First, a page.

The Princess and the Pie

Once upon a time there was this place. No one could reach the princess when she was there, so she went there often. It wasn’t that she didn’t love being a princess or serving her people; she just liked to be alone in her quiet place sometimes. It helped her think, it helped her rest, and it helped her understand what needed to be done.

One day she was in her place when a man on a flaming pie appeared.

“Oh! How did you get here?” cried the princess. “No one can reach me in this place.”

“And yet here I am, said the man. “I’m surprised that you didn’t ask me who I am first.”

“I don’t care who you are,” she said. “This is where I go when I don’t wish to be disturbed.”

“If I am disturbing you —“

“Of course you are.”

“— then I apologize,” he said. “But I have an important message that —“

“Can’t it wait?”

“—cannot wait.”

“Well, then,” the princess huffed. “What is it?”

“Do you see this flaming pie?”

“You’re standing on it,” she said. “How could I not?”

“Yes, well,” the man said, “it brings tidings of great suffering across the land.”

“A flaming pie is an harbinger of doom?”

“Scoff if you like, milady,” said the man, “but flaming pies are rare and important messengers.”

“Oh, such as ‘You shall be Beatles with an A’?”

“Ah, you’ve heard that one.”

“‘Rare and important’?”

“Imagine if they were merely Beetles.”

“Must I?”

“No, you mustn’t,” he said. “That is, you may if you like, but it is not required. But this message does indeed affect the entire kingdom.”

“We have no king,” said the princess.

“Whatever you wish to call the land,” the man said, “the flaming pie says it is imperiled.”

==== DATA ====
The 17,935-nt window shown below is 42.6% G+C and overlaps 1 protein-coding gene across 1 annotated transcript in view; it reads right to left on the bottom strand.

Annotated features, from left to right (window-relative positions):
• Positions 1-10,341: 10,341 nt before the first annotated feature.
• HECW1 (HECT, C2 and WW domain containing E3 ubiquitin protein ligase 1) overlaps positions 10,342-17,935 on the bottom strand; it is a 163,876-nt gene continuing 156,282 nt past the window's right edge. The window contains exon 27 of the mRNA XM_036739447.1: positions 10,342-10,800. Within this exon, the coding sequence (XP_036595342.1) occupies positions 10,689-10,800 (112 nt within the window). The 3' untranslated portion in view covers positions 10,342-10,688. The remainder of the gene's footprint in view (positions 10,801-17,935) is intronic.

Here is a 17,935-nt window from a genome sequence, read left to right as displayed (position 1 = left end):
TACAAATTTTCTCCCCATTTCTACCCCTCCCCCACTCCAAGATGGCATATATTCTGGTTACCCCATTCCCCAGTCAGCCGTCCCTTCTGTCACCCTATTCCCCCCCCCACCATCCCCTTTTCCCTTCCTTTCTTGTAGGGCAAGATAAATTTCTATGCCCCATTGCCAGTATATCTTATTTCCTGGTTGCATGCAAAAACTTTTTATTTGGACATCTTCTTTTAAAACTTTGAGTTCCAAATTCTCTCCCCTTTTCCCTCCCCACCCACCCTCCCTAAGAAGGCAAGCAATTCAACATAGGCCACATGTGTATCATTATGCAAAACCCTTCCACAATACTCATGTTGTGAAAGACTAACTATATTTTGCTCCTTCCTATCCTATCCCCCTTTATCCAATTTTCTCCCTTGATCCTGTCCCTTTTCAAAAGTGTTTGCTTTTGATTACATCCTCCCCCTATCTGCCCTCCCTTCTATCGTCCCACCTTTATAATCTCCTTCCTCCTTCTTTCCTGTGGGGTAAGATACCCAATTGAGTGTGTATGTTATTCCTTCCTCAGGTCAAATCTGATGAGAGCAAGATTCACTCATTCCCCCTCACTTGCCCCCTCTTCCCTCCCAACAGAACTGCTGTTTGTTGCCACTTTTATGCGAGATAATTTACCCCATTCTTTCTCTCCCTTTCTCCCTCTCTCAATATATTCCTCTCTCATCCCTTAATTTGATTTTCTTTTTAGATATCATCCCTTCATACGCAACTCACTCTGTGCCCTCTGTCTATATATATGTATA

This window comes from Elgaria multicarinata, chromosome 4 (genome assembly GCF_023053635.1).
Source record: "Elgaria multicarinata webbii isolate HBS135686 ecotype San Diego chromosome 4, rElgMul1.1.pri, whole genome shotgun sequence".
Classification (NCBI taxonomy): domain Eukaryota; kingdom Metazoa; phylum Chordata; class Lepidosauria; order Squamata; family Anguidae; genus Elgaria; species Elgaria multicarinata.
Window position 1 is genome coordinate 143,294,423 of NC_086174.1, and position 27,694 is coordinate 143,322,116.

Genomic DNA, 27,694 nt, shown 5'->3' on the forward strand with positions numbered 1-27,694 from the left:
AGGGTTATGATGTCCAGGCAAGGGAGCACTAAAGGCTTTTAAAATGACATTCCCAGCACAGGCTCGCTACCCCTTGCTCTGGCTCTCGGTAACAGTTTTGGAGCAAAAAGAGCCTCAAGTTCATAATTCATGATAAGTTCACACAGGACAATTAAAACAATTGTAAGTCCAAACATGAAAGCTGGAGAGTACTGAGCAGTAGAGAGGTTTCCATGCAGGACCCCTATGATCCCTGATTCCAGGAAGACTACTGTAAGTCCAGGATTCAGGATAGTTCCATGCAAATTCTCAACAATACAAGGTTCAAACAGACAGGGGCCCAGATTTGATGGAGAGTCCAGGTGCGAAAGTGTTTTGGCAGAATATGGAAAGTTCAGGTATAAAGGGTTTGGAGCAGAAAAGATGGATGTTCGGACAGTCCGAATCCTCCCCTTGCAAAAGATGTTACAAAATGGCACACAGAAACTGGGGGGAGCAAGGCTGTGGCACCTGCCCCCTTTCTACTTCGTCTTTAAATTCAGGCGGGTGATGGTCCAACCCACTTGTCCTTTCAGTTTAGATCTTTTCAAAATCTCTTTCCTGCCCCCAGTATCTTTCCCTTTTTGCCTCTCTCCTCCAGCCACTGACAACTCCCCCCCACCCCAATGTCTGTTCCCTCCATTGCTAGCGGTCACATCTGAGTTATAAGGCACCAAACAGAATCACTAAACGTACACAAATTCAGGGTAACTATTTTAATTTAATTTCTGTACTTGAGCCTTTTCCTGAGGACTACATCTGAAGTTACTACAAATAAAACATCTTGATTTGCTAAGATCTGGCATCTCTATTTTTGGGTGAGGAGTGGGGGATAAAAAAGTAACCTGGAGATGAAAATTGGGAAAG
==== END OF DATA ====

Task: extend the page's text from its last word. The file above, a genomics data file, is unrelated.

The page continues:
“Do tell,” said the princess, skeptically.

“On the 17th day of the 17th month after the cloudy moon, a rebel will arise to end the monarchy as we know it.”

“And how does this rebel intend to end the monarchy?”

“The pie is vague on that point,” the man said. “It only wishes to sound the warning, and one other clue: The rebel will gather strength from the monolith at Dubyedodown Down.”

“I think you’re mad,” the princess said. “There is nothing to be found at Dubyedodown Down but geese and random toads.”

“Nevertheless,the revolution will begin there, on the 17th day of the 17th month after the cloudy moon.”

“Yes, yes, but I must return to my quiet now,” said the princess. “When was the last cloudy moon anyway?”

The flaming pie lifted the man into the sky, but as he rose out of sight he called, “Seventeen months and 16 days ago.”

“So,” she replied, “the rebel arrives tomorrow?”

But the man on the flaming pie was gone and could not answer or, if he could, could not be heard.

The princess pondered this vision and the message for many minutes, and then she emerged from her quiet place, not at all alarmed but a tad wary. Who was the man on the flaming pie, and how had he encroached on her quiet place? Who was this rebel? And how could one rebel break up the monarchy from down Dubyedodown Down? It seemed so very hard to do.

Still, she knew it could be true, and began to make precautions.

To Be Continued?

Leave a Reply